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House Calls Trump Telemedicine

Big hospitals, including Johns Hopkins, are getting back to house calls. You read it of our nation's finest is going old school to offer patients a renewed level of service.

Their ROI is partly based on avoiding fines from Medicare, who since October 2012 has begun fining hospitals when patients are discharged but readmitted within 30 days. A key Medicare assumption is that if a patient is sent home and re-hospitalized, they were either not properly cared for while in the hospital or provided subpar follow-up care. Either way, Medicare levies fines on providers to cut into an estimated $26B annual cost.

With so much available telemedicine technology available, how come hospitals like Hopkins aren't using more video? They could consult a client remotely via video to see how the patient's feeling, ensure they're taking their medication, and schedule a follow up appointment if necessary. It's not so cut and dried, though, for some of the following medical and technical challenges:

* Most check-ups require taking the patient's vital signs in person.

* Some acutely ill patients can't or don't want to check into the hospital, and are treated at home, an "in-home hospital" trend noted by Johns Hopkins. Some simply are safer staying at home.

* Consumer-grade telemedicine technology only recently became available outside of the boardroom (let alone the firewall), and in the past, enterprise solutions have been hard to use.

* Acutely ill patients need face time (note, not FaceTime). Having volunteered at a retirement home to teach the elderly how to use computers, it wasn't the knowledge they appreciated so much as the visit itself.

Two of these four reasons could be short-lived. First, IP-enabled monitoring equipment can replace the need to take some vital signs in person. Heart, blood sugar, and blood pressure monitors can be used to alert caregivers over the Internet of a problem. Second, as video user interfaces become easier to use for baby boomers familiar with Facebook, FaceTime, and Skype, video checkups will become more feasible. This will leave the in home-hospital scenario and the personal face time, more of a psychological plus rather than a clinical or financially necessary benefit.

Even when house calls make sense, there is a case for video telemedicine to lower cost for the care provider. Sending a doctor on rounds around town is an inefficient use of resources. Consider the time wasted commuting. Why pay a doctor to sit in beltway traffic?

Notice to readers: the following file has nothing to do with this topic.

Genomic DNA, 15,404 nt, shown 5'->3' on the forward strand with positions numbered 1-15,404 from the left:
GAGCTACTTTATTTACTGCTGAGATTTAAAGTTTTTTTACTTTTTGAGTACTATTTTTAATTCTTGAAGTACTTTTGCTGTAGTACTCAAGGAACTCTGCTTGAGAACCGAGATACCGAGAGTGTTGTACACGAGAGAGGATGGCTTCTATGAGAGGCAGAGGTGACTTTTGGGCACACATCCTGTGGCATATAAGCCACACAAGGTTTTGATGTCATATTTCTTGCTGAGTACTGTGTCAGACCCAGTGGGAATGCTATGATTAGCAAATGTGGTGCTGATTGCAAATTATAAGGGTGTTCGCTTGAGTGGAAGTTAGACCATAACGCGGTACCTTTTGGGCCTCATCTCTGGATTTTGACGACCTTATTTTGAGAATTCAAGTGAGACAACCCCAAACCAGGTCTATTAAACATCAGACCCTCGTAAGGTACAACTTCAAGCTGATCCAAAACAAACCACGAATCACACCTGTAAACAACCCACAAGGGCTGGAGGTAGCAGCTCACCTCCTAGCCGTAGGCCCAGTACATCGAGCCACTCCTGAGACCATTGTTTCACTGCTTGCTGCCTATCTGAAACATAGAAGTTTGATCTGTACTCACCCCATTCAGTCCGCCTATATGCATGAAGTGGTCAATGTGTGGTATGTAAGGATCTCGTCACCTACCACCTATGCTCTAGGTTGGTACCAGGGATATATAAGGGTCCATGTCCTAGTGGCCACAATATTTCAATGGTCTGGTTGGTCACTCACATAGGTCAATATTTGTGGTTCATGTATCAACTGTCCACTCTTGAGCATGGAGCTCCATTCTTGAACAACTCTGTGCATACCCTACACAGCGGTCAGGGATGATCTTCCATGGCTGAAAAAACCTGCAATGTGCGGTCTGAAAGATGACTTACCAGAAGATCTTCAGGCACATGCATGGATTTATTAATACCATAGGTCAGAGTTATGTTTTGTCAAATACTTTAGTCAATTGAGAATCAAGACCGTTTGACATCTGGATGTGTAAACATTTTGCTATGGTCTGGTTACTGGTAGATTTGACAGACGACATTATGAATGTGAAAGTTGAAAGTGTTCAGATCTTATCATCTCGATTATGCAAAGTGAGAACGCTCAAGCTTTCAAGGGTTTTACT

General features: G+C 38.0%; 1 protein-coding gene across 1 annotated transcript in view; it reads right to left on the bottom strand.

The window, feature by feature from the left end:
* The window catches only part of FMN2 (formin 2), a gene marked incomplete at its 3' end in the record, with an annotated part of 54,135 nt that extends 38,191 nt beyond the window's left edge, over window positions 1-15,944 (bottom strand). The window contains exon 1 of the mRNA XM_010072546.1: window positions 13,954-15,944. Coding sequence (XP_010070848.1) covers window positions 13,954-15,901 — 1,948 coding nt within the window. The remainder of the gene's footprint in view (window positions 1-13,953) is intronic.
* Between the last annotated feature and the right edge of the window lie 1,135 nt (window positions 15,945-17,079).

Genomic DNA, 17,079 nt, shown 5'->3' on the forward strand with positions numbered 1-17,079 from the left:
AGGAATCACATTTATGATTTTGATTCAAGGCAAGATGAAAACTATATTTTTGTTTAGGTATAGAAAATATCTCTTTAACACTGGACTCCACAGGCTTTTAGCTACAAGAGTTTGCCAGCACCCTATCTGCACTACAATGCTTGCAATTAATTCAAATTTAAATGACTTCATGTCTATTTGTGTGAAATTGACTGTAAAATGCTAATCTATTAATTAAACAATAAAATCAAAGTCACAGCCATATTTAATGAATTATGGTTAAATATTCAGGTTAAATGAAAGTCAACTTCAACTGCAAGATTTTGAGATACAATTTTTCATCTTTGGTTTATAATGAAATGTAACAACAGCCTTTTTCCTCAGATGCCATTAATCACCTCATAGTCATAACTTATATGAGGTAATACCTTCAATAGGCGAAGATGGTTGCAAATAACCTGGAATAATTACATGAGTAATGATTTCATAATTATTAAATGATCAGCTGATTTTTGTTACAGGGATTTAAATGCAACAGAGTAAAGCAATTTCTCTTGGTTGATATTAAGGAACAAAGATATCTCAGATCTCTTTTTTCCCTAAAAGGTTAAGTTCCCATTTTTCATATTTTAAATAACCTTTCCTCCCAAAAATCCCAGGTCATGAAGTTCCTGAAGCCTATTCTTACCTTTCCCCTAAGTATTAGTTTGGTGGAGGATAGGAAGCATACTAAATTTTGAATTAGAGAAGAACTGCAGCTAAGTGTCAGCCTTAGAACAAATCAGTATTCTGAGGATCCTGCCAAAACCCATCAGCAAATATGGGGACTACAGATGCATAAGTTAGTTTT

Instead, a traveling RN or intern could take a video-enabled tablet computer out to visit the patient while a doctor is consulted via video at the clinic or hospital. The RN could take the vitals, assess and provide in person TLC, while the more expensive resource is conferenced for a fraction of that time. Hospitals adopting home care services could lower the cost of labor and lower the risk of readmission penalties.

The race is on to perfect easy-to-use video tools that reach consumers through firewalls. Skype leads the way in overall deployments, but even after Microsoft's acquisition, is not meant to be an end-to-end enterprise solution. Cisco WebEx has the enterprise market share, and Microsoft Lync has added support for tablets, smartphones and browsers. Innovative video software-only solutions like Vidyo are simple to set up and use. Polycom's had telemedicine solutions for years, and have tuned their approach with RealPresence CloudAxis, enabling their enterprise systems to federate with Skype, Facebook and others. What ends up happening is the consumer/patient is invited to a browser-based video call using browser-based codecs, like WebEx and Microsoft do.

WebRTC is addressing the need for common standards-based codecs across browsers, and will provide some innovation in the space. However, the enterprise vendors' own software UI may be marginalized by WebRTC, so total adoption will likely be slow.

So until the products mature and the market flushes out, with the risk of readmission penalties high, we will see more home care providers' vans like Hopkins on the roads. We may hear "take two and conference me in the morning" as parting words!

Taking their services on the road – a Hopkins Home Care van in suburban Baltimore.